Society and Culture Research Business

Study sheds light on accessibility on popular Whyte Avenue commercial corridor

Findings reveal barriers that create inequities where some people can access spaces while others cannot.

  • April 14, 2021
  • By Nisa Drozdowski

A pilot study conducted by the Centre for Healthy Communities, in partnership with the City of Edmonton and its Accessibility Advisory Committee, revealed significant barriers to physical accessibility along the popular Whyte Avenue commercial corridor between 99 and 109 Street. 

“Of the primary commercial entrances we surveyed along 10 blocks of Whyte Avenue, only four per cent met the accessibility criteria,” said Nicole Glenn, senior research associate with the centre.

The researchers assessed four accessibility criteria that are current to the Alberta Building Code: door width, threshold height, opening mechanism (door hardware) and force required to open the door. Although nearly all the entranceways had door hardware classified as accessible (98 per cent), fewer met the standards for threshold height (31 per cent), width (29 per cent) and force required to open (18 per cent).

Glenn said they were not surprised by what they found: “Whyte Avenue is a historic area and has a mix of older buildings that were constructed and renovated to comply with previous building codes—some of which date back decades—that did not include considerations for diverse physical access to the spaces.”

Nicole Glenn, senior research associate with the U of A's Centre for Healthy Communities, says resources on accessibility and universal design are available to help building occupants improve access for everyone in their community. (Photo: School of Public Health)

According to the United Nations Convention on the Rights of Persons with Disabilities, and among other responsibilities, governments must ensure people who experience disability have equal access to the physical environment. The Canadian government ratified this convention, and in 2018 established the Accessible Canada Act. Edmonton has recently created its own accessibility policy targeting inclusion of people who experience disability.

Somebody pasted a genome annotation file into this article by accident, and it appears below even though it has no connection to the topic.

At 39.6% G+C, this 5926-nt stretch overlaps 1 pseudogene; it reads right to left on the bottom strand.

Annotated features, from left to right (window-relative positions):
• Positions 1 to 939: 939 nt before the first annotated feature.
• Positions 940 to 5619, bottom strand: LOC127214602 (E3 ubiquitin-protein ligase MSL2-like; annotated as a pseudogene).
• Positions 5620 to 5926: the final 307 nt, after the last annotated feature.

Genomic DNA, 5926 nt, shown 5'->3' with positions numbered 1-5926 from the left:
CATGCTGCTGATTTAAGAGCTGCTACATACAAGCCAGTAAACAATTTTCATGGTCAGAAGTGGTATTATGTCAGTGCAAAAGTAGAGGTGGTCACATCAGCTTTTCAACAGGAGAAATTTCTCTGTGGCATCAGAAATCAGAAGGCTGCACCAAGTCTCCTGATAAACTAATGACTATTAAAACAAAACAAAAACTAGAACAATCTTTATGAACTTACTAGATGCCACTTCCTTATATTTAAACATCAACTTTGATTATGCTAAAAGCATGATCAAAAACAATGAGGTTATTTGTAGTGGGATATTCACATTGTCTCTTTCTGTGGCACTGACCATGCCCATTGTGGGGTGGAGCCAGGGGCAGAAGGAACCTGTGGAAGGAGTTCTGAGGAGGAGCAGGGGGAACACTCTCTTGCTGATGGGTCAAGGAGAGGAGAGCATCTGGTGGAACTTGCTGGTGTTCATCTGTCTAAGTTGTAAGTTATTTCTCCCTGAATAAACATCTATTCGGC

These policies help to set an inclusive standard, but they may or may not be applied and their impact on the daily lives of people who experience disability is not yet fully known. However, Glenn cautioned that not following them may serve to dis-able people.

“We cannot speak on behalf of people who experience challenges to mobility or ability. However, we can provide some examples of the possible impact: a narrow door lacks clearance for many mobility devices, a high door threshold can present a tripping hazard, a door handle that requires a tight grip or clasping can be difficult to turn and open, and the force required to open a door can similarly present a challenge for people who experience limitations related to balance, strength, vision or mobility.”

Glenn said these limitations can exclude people who experience disability from safely and freely entering, accessing and using these spaces. Inaccessible spaces can create a barrier to daily living activities and for people to fully and meaningfully engage in their communities. They also promote inequities because some people can access spaces that others cannot.

Nearly one-quarter of Canadians over 15 years of age experience disability. What’s more, the way all of us experience our physical environment will change as our bodies and circumstances shift over the course of our lives. This may involve pushing a stroller, using a mobility device or having a loss in hearing, vision, cognition and strength, among other factors. An accessible environment may benefit each of us at some point in our lifetime.

While the goal of the study was not to assess current building codes, Glenn offered some recommendations. She suggested including people with varied lived experiences of disability in creating future building codes to ensure they meet the diverse needs of communities and promote inclusion. She also suggested building occupants take advantage of resources and tools to take their spaces beyond merely meeting building codes. These include the Government of Alberta’s Barrier Free Design Guide and the City of Edmonton’s Access Design Guide. She added that following universal design guidelines can also promote inclusion.

“People who experience disability have a fundamental human right to be fully included in society and not dis-abled, or left out, by their social, political and physical environments,” Glenn said. “As a general public we should care about human rights and call on our governments to uphold them by making spaces universally accessible."

The Centre for Healthy Communities team is continuing to collaborate with the City of Edmonton and the Accessibility Advisory Committee, and other partners to build a larger research project that will explore the impact of accessibility policy from municipal planning and lived-experienced perspectives.

Funding for the pilot project came from the Canadian Institutes of Health Research in partnership with the Public Health Agency of Canada and Alberta Innovates through Candace Nykiforuk’s Applied Public Health Chair award (2014–2019).